The start came early, even with a delay for weather and an overturned car on the Westside Highway. As we dove into the Hudson all I could think was, “man this is going to hurt”. Yet somehow it didn’t. We swam pretty slowly, and I held back a lot due to the lack of warmup and the length of the run from swim exit to T1. I knew that the transition run would be as big a factor as the swim and I didn’t want to start the bike overly winded from it. I exited 3rd from the water but passed both of the men in front of me heading to my bike. I started with a small lead and when I hit the Westside Highway the traffic of bikes trying to get out of the park had already given me a gap. I hammered, but my legs never felt like they were pushing all that hard. I was breathing easily and the most tension I felt in my body was in my knuckles as I gripped the bars and hoped that there weren’t any big holes under the depths of water covering the roadway. At the turn around I saw I had less than a minute lead over Greg Bennett. I was worried. I didn’t know if he was gaining on me or losing ground, but I was pretty intent on extending that lead. I pushed, but my legs still didn’t feel the pain, I just couldn’t push hard enough to make myself hurt like normal. Perhaps it was the rain, perhaps I was just in the zone, but I really thought I was having a horrible ride. Before the race I had changed the display on my Garmin Edge 800 so that I couldn’t see power numbers. I feel like those numbers in a race can do more to psyche me out than help, but around 45 minutes in I flipped the display to see if I was riding as slowly as I thought. No. It was the highest average power I’ve ever seen in a race. Somehow that gave me more confidence than the nearly two minute lead I had built over Bennett and Yoder, and I started the run thinking, “this is my race to lose”. The run always hurts, but the last three miles running through central park were awful. I hit a wall and all that easy speed and easy breathing ran out. My lungs tightened up and I started begging the finish line to appear in front of me. The rain had stopped and the humidity and heat were rising and before I knew it I was way overheated. As I hit the finish shoot I was starting to see darkness and it was all I could do to high five Abby and her sister Sandy then cross the line, raise the banner, fall to my knees raise my arms and yell (the New York Times and Wall Street Journal claim it was a mutter, but this is my memory), “Go Lions!” in support of my alma mater, Columbia University which is just blocks from the course.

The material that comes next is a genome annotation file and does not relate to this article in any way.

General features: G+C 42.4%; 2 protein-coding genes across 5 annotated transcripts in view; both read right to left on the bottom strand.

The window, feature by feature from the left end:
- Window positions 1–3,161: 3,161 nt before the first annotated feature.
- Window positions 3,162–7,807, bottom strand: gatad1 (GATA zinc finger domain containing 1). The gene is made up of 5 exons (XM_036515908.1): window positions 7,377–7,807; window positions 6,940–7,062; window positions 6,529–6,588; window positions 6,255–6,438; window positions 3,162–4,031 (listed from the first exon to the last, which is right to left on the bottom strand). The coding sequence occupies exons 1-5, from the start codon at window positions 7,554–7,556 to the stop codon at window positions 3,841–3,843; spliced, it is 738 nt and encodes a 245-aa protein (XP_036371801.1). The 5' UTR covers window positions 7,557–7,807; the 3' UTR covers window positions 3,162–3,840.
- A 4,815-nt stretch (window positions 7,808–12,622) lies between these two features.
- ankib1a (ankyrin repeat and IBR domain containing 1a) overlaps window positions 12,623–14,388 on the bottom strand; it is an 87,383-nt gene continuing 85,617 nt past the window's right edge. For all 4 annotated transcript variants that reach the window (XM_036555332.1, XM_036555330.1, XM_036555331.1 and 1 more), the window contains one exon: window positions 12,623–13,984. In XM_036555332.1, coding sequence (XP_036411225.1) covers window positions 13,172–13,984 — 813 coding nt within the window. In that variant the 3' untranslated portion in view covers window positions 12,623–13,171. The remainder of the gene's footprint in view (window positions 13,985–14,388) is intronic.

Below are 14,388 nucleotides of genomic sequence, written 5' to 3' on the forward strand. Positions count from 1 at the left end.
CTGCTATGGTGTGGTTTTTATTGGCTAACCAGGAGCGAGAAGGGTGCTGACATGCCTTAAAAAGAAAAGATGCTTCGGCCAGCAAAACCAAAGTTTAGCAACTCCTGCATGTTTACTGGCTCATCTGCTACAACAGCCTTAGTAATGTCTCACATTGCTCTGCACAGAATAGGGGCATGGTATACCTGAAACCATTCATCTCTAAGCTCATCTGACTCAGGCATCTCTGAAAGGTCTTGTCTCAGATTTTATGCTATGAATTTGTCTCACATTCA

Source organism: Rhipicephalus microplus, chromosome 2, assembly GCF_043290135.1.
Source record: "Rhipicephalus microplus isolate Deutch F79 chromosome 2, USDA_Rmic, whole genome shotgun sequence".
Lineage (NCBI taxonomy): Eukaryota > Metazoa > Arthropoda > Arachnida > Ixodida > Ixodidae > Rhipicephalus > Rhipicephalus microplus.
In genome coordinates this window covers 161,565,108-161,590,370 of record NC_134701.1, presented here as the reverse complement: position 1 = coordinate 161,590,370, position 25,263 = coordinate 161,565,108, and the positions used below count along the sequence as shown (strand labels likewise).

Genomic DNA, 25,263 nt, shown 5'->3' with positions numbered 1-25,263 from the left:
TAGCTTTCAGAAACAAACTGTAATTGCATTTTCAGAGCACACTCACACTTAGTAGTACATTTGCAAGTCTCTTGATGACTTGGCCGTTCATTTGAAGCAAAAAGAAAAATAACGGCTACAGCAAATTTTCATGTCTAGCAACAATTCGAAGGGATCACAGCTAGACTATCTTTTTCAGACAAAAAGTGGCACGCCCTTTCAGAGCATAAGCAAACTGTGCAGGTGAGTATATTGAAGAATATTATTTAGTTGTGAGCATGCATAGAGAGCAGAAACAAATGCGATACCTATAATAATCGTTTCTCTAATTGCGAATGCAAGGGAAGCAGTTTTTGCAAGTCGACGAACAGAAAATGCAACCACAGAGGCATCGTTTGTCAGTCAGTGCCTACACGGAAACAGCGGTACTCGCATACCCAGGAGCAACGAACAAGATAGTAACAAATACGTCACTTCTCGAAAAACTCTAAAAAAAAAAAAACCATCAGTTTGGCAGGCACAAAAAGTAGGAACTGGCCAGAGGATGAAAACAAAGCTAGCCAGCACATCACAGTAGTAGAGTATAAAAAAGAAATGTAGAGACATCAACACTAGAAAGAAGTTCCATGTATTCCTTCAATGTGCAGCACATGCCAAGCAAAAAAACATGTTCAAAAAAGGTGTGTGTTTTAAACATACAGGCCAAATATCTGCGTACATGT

I love going back to New York. I feel a great deal of pride for my school and the time I spent competing for Columbia in swimming. I love wandering the city and all the exciting things to do (after the race of course). I love the way the city smells (awful, but it brings back good memories), and I love the people. Winning the Nautica New York City Triathlon is going to be a highlight of my career, and I can’t wait to try it again next year.